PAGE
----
Turkey Day Tidbits

Next week, we’ll observe Thanksgiving, a distinctly American celebration of overeating, football, crass commercialism masquerading as a parade, and taking funny videos of uncles as they snooze in easy chairs.

All snark aside, Thanksgiving is the harbinger of the holiday season, when family takes its rightful place as a central priority, and venerated traditions are resumed.

Here are a few interesting facts about the Thanksgiving holiday, provided by HistoryExtra.com:

  1. Traditional lore indicates that the first Thanksgiving took place in 1621, when English pilgrims at Plymouth Plantation in Massachusetts shared a meal with their Native American neighbors. However, historian Michael Gannon told Florida Today that the first Thanksgiving celebration in North America actually took place on September 8, 1565, when, following a religious service, Spaniards shared a communal meal with the local native tribe.
  2. According to the US National Archives, on September 28, 1789 the first Federal Congress passed a resolution asking that the President of the United States recommend to the nation a day of thanksgiving. A few days later, George Washington issued a proclamation naming Thursday, November 26, 1789 as a “Day of Publick Thanksgivin (sic)” – the first time Thanksgiving was celebrated under the new Constitution. The dates of Thanksgiving celebrations varied during subsequent presidencies, and it wasn’t until Abraham Lincoln’s 1863 proclamation that Thanksgiving would be regularly commemorated each year on the last Thursday of November.
  1. The US National Archives says that in 1939, with the last Thursday in November falling on the last day of the month, President Franklin D Roosevelt became concerned that the shortened Christmas shopping season might dampen economic recovery. He therefore issued a Presidential Proclamation moving Thanksgiving to the second to last Thursday of November. Some 32 states consequently issued similar proclamations, but 16 states refused to accept the change. As a result, for two years two days were celebrated as Thanksgiving. To end the confusion, on 6 October 1941 Congress set a fixed date for the holiday: it passed a joint resolution declaring the last Thursday in November to be the legal Thanksgiving Day.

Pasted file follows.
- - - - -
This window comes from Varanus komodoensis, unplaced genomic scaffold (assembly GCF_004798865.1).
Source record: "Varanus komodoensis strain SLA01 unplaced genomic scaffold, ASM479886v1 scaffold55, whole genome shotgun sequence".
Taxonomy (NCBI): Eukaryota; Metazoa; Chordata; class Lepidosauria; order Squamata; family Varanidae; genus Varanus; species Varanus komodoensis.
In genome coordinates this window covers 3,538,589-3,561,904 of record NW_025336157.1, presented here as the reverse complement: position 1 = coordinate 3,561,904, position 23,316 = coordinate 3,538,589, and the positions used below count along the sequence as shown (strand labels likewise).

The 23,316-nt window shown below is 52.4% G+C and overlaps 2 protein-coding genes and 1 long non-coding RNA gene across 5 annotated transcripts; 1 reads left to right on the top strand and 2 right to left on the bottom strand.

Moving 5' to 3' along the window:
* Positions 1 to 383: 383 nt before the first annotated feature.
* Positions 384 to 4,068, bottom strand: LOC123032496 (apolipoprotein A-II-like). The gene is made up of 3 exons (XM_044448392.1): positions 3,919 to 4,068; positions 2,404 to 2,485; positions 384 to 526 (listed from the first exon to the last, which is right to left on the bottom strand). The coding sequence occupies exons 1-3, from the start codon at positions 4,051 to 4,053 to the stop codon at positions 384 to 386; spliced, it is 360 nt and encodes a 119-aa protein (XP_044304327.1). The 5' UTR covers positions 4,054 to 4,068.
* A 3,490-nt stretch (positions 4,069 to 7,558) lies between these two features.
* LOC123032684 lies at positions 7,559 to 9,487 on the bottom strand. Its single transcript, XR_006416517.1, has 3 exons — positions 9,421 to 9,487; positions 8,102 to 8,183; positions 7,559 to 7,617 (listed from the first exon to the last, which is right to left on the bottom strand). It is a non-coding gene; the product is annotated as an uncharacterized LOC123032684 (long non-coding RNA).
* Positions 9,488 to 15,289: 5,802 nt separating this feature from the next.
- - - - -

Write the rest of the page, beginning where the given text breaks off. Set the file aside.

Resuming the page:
2. The Macy’s Thanksgiving Day Parade, which is televised nationally on NBC, has been marching since 1924. That year, the department store’s president, Herbert Strauss, organized a six-mile procession from Harlem to the Macy’s store in Herald Square. The parade featured animals – including elephants – from the Central Park Zoo, and was nearly three times as long as it is today: for the purposes of television filming, the route was later reduced to 2.5 miles.
  3. While turkey is today the bird of choice for Thanksgiving dinners across the United States, this was not always the case. According to History.com, for the first ever Thanksgiving in 1621 the Indians killed five deer as a gift for the colonists, meaning venison would most likely have been the dish of the day.
  4. Each Thanksgiving, the president of the United States ‘pardons’ a hand-selected turkey, sending it to a farm where it lives out the rest of its days. But, contrary to popular belief, President George HW Bush was not in 1989 the first president to grant such a pardon. According to the White House, the tradition dates to Lincoln’s presidency, when his son Tad begged him to write a presidential pardon for the bird meant for the family’s Christmas table, arguing it had as much a right to live as anyone. Lincoln complied, and the turkey lived.
  5. Each Thanksgiving, millions of Americans tune in to watch the Detroit Lions and Dallas Cowboys play football. This tradition dates to 1934, when the team took on the undefeated, defending World Champion Chicago Bears of George Halas. Despite losing the inaugural game, since then the Lions have played football every Thanksgiving except between 1939 and 1944. In 1966, the Dallas Cowboys, aka “America’s Team”, began their tradition of hosting Thanksgiving Day games.

Cima Network wishes you and your loved ones a Happy Thanksgiving holiday!